Jump to ContentJump to Main Navigation
Modernity and Its DiscontentsMaking and Unmaking the Bourgeois from Machiavelli to Bellow$
Users without a subscription are not able to see the full content.

Steven B. Smith

Print publication date: 2016

Print ISBN-13: 9780300198393

Published to Yale Scholarship Online: January 2017

DOI: 10.12987/yale/9780300198393.001.0001

Show Summary Details
Page of

PRINTED FROM YALE SCHOLARSHIP ONLINE (www.yale.universitypressscholarship.com). (c) Copyright Yale University Press, 2020. All Rights Reserved. An individual user may print out a PDF of a single chapter of a monograph in YSO for personal use.date: 31 May 2020

Rousseau’s Counter-Enlightenment: Letter to d’Alembert on the Theater

Rousseau’s Counter-Enlightenment: Letter to d’Alembert on the Theater

Chapter:
(p.175) Chapter 9 Rousseau’s Counter-Enlightenment: Letter to d’Alembert on the Theater
Source:
Modernity and Its Discontents
Author(s):

Steven B. Smith

Publisher:
Yale University Press
DOI:10.12987/yale/9780300198393.003.0009

Rousseau is the first writer to signal a radical discontent with the Enlightenment and its creation, the bourgeois. He conveys this critique most powerfully in his denunciation of modernity’s great model of a kind of global civil society described as the “Republic of Letters.” In his First Discourse Rousseau excoriated the Enlightenment for corrupting manners and morals, but in his public Letter to d’Alembert he made clear his case against the Enlightenment’s program for social reform by attacking what he saw as d’Alembert’s reckless proposal for instituting a theater in Geneva. Here he uncovered all the dangers that later writers would call “unintended consequences.” Rousseau’s attack on the Enlightenment’s progressivism was carried out in the name of a new political form that he did much to create: the nation-state. He argued that the national ideal was superior to the universalism and cosmopolitanism of the Enlightenment.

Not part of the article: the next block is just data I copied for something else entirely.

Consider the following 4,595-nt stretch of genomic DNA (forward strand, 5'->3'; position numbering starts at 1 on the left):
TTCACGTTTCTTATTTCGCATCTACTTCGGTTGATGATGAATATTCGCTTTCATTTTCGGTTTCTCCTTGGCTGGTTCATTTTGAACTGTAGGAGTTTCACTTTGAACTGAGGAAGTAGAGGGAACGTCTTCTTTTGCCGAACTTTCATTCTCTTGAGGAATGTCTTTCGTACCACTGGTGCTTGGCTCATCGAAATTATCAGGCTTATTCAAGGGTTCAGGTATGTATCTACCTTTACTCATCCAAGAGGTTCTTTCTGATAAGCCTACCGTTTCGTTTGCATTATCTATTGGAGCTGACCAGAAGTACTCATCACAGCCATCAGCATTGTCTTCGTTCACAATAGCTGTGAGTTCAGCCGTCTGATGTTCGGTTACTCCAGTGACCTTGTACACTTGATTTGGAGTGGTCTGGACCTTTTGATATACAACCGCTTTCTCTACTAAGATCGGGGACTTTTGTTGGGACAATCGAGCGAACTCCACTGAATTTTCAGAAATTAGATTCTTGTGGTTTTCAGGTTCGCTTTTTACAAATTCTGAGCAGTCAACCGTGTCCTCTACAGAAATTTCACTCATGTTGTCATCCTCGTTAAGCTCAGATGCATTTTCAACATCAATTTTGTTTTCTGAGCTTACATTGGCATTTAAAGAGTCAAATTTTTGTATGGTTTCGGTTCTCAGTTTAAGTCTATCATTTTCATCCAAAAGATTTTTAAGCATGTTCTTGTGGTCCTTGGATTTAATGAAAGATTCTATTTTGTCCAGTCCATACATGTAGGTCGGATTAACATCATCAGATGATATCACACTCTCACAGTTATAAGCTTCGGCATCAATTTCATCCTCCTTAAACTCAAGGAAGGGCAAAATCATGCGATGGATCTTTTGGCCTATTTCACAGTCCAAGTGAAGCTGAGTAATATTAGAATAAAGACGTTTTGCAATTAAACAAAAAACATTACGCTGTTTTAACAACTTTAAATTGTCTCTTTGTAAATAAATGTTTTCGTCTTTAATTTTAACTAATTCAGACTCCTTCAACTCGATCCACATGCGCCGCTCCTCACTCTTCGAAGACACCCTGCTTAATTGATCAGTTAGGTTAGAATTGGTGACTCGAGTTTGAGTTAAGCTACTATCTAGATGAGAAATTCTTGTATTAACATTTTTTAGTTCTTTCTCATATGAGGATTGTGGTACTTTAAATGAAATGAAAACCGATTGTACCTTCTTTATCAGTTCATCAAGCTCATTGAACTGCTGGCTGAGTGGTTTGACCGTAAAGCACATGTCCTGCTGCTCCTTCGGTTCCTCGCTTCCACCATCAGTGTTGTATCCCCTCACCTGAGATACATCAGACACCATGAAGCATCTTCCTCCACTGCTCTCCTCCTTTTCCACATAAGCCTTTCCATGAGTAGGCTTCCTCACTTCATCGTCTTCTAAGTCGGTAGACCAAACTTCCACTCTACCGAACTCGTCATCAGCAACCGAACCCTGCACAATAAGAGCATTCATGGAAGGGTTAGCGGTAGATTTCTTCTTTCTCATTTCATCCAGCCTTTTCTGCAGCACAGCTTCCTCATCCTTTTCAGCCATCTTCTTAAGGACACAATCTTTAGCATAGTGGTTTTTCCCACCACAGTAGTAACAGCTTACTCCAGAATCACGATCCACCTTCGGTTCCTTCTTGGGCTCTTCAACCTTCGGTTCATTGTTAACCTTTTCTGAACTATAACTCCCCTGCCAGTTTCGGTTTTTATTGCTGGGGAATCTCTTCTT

Keywords:   Bayle, Pierre, Counter-Enlightenment, D’Alembert, Geneva, Hypocrisy, Koselleck, Reinhart, Nation-state, Republic of Letters, Theater

Yale Scholarship Online requires a subscription or purchase to access the full text of books within the service. Public users can however freely search the site and view the abstracts and keywords for each book and chapter.

Please, subscribe or login to access full text content.

If you think you should have access to this title, please contact your librarian.

To troubleshoot, please check our FAQs , and if you can't find the answer there, please contact us.